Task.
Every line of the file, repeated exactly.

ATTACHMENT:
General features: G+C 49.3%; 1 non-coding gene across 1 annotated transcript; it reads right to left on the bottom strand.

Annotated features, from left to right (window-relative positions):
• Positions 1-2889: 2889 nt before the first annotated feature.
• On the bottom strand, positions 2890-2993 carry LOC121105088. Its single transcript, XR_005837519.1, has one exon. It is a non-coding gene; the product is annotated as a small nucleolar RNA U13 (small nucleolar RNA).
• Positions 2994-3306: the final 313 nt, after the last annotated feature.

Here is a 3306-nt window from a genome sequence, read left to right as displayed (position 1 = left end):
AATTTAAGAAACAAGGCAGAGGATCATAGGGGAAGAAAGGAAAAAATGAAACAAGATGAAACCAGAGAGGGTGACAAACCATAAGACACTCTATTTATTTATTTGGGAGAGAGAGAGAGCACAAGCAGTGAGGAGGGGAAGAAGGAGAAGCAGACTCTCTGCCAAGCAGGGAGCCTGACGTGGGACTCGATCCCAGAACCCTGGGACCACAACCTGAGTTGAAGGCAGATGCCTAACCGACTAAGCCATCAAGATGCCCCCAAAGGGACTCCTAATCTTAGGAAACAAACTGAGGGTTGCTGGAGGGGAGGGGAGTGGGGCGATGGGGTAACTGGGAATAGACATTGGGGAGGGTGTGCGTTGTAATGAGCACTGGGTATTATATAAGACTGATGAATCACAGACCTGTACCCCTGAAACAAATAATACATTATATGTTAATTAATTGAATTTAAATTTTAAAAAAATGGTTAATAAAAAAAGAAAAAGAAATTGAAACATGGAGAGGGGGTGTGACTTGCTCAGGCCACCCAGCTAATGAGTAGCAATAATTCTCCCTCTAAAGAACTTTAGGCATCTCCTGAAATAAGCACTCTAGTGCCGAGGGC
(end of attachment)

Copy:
General features: G+C 49.3%; 1 non-coding gene across 1 annotated transcript; it reads right to left on the bottom strand.

Annotated features, from left to right (window-relative positions):
• Positions 1-2889: 2889 nt before the first annotated feature.
• On the bottom strand, positions 2890-2993 carry LOC121105088. Its single transcript, XR_005837519.1, has one exon. It is a non-coding gene; the product is annotated as a small nucleolar RNA U13 (small nucleolar RNA).
• Positions 2994-3306: the final 313 nt, after the last annotated feature.

Here is a 3306-nt window from a genome sequence, read left to right as displayed (position 1 = left end):
AATTTAAGAAACAAGGCAGAGGATCATAGGGGAAGAAAGGAAAAAATGAAACAAGATGAAACCAGAGAGGGTGACAAACCATAAGACACTCTATTTATTTATTTGGGAGAGAGAGAGAGCACAAGCAGTGAGGAGGGGAAGAAGGAGAAGCAGACTCTCTGCCAAGCAGGGAGCCTGACGTGGGACTCGATCCCAGAACCCTGGGACCACAACCTGAGTTGAAGGCAGATGCCTAACCGACTAAGCCATCAAGATGCCCCCAAAGGGACTCCTAATCTTAGGAAACAAACTGAGGGTTGCTGGAGGGGAGGGGAGTGGGGCGATGGGGTAACTGGGAATAGACATTGGGGAGGGTGTGCGTTGTAATGAGCACTGGGTATTATATAAGACTGATGAATCACAGACCTGTACCCCTGAAACAAATAATACATTATATGTTAATTAATTGAATTTAAATTTTAAAAAAATGGTTAATAAAAAAAGAAAAAGAAATTGAAACATGGAGAGGGGGTGTGACTTGCTCAGGCCACCCAGCTAATGAGTAGCAATAATTCTCCCTCTAAAGAACTTTAGGCATCTCCTGAAATAAGCACTCTAGTGCCGAGGGC